According to the AAA expert “Car Doctor,” John Paul, new technologies are affecting typical maintenance jobs. That is why if your vehicle has a service need, it is best to trust an expert like the certified mechanics at Jaffarian Volvo Toyota. We now leverage video to walk around your vehicle, identify the item or purpose for your service and use video to show you cause and effect whenever possible. Whether you like working on vehicles or have no interest, our commitment is to leverage technology to be able to show you what service is needed and why to give you peace of mind and confirmation of the work to be performed.
The “Car Doctor,” John Paul recommends the following maintenance and repairs are performed by an expert:
- Batteries— Some luxury vehicles now have a power adjustment system. If this is not set correctly, it may wear down sooner than needed.
- Brakes— You may change your own pads, however dangerous it is to be under the vehicle, but you must be so careful not to get even a speck of dirt into an ABS system that could trigger a warning light if it makes its way into the hydraulics.
- Fuel filter— New model vehicles have filters that require tools that the average do-it-yourselfer wouldn’t own.
- Headlights – you may have done that in the past, however, now it is difficult to get into the headlight socket. New headlights, known as “adaptive headlights,” need system reprogramming. If not installed properly, they may stop turning on. This type of headlight, when properly installed, helps to improve visibility around corner, so they are very beneficial.
- Tire rotation— There are sensors that monitor tire pressure. These sensors are very expensive and we frequently see customers who have damaged them or serviced at outlets where the technician was not properly trained. At best, If not reset properly, drivers could mistakenly be alerted to low pressure. Worse case, you are facing a significant expense to repair important technology that your vehicle included for your safety.
I am not one to discourage someone who enjoys working on their vehicle! However, as vehicles become more technologically advanced, the reality is that service and maintenance has also become more complicated. While working on a vehicle is for many enjoyable and a hobby, the complex technology presents challenges that may make the hobby frustrating and potentially expensive. Also keep in mind the importance of your own personal safety. Many people are injured working on vehicles at home because they do not have the proper equipment or lifts properly anchored.
If you enjoy working on your vehicle, come on in and visit our Parts Department to get the genuine parts you need to keep your Toyota a Toyota or your Volvo a Volvo. If you need service, you can schedule online 24/7 or call us at (888) 355-1041. We’re here to listen to your service needs and provide you with the best solution cost-effectively. We shop our competitors to be certain our prices are competitive. Check out our “Dare to Compare” board in the service area and online.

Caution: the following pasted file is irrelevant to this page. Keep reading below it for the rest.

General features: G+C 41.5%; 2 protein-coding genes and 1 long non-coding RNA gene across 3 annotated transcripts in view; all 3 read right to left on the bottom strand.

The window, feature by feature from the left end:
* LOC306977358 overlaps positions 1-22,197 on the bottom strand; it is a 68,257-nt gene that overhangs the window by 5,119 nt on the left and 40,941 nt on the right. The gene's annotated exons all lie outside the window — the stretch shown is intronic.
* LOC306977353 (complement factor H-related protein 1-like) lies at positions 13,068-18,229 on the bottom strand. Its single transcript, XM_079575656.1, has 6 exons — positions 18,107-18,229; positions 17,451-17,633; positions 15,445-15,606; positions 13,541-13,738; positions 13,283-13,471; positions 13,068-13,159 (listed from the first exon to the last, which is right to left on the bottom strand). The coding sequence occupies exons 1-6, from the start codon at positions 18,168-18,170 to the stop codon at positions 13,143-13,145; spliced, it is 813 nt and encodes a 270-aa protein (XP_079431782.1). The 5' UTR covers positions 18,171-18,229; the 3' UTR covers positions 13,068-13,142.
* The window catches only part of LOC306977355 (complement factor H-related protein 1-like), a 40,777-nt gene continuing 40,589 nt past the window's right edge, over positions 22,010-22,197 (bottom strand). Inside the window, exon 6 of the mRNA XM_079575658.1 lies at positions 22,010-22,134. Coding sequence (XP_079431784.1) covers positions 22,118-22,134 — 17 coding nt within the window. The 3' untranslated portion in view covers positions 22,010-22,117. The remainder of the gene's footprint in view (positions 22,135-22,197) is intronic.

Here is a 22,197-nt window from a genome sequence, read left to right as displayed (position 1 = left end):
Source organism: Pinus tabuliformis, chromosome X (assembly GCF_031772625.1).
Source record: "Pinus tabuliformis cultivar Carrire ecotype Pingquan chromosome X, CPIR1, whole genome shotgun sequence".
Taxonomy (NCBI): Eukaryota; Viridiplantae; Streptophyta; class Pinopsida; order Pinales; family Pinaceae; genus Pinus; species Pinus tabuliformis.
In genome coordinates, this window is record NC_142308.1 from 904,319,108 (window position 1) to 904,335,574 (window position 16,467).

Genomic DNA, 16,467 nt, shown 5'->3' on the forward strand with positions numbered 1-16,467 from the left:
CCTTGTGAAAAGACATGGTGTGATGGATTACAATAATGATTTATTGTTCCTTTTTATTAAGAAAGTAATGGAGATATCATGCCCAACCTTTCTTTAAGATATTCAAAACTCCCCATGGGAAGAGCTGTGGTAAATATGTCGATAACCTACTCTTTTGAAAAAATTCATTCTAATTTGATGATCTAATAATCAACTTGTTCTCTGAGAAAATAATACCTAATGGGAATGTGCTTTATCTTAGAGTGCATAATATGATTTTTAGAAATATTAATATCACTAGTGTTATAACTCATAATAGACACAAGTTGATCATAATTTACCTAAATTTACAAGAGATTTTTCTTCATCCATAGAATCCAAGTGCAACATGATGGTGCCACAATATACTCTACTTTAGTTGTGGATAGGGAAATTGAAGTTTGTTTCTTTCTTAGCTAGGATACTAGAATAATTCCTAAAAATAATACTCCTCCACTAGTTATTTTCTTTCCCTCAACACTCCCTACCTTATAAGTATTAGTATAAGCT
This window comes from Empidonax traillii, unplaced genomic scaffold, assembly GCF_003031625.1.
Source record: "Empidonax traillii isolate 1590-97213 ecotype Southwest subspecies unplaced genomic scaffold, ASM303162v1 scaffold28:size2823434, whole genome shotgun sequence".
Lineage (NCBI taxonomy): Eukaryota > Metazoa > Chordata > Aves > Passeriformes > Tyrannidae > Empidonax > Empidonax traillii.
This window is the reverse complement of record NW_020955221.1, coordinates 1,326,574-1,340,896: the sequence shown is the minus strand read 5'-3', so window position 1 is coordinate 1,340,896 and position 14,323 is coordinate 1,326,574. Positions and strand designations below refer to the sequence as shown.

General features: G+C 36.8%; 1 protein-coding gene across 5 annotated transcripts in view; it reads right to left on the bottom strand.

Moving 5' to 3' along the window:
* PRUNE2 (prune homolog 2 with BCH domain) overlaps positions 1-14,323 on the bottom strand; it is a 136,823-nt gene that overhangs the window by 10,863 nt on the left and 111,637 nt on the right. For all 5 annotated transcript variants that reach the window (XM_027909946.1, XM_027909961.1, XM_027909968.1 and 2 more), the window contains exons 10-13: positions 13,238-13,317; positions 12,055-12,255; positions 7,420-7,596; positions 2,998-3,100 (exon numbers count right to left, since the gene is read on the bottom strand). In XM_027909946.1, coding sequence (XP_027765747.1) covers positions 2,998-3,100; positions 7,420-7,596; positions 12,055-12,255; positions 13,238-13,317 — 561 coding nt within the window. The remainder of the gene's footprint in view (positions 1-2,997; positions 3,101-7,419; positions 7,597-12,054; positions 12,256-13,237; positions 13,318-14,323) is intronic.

It’s that time again—back to school! Most public schools in the area start this week. Some parents are elated and some not so much. But either way, it is important to be aware that buses are back on the roads and kids are on sidewalks getting to and from school. The summer commute conditions are ending and we all need to be vigilant about the safety of all children
Please keep in mind these important safety tips when you see a school bus:
• Whenever you see a school bus ahead, slow down. Children run in and out of buses and sometimes cross the street without looking in front of the bus.
• Always stop when the school bus stops. It is illegal in all 50 states to go around a school bus.
• Never pass a bus from behind – or from either direction if you’re on an undivided road.
• If the yellow or red lights are flashing and the stop arm is extended, traffic must stop.
• The area 10 feet around a school bus is the most dangerous for children; stop far enough back to allow them space to safely enter and exit the bus.
• Be alert; children often are unpredictable, and they tend to ignore hazards and take risks.
According to the National Safety Council, more children, especially age 4-7, are hit by vehicles near schools than any other place. Traffic in front of schools is generally very hectic.
To minimize children not being seen properly, and to reduce the risk of accidents, the Safety Council recommends:
• Don’t double park; it blocks visibility for other children and vehicles
• Don’t load or unload children across the street from the school
• Carpool to reduce the number of vehicles at the school
• Don’t block the crosswalk when stopped at a red light or waiting to make a turn, forcing pedestrians to go around you; this could put them in the path of moving traffic.
• In a school zone, when flashers are blinking, stop and yield to pedestrians crossing the crosswalk or an intersection.
• Always stop for a crossing guard holding up a stop sign.
• Take extra care to look out for children in school zones, near playgrounds and parks, and in all residential areas.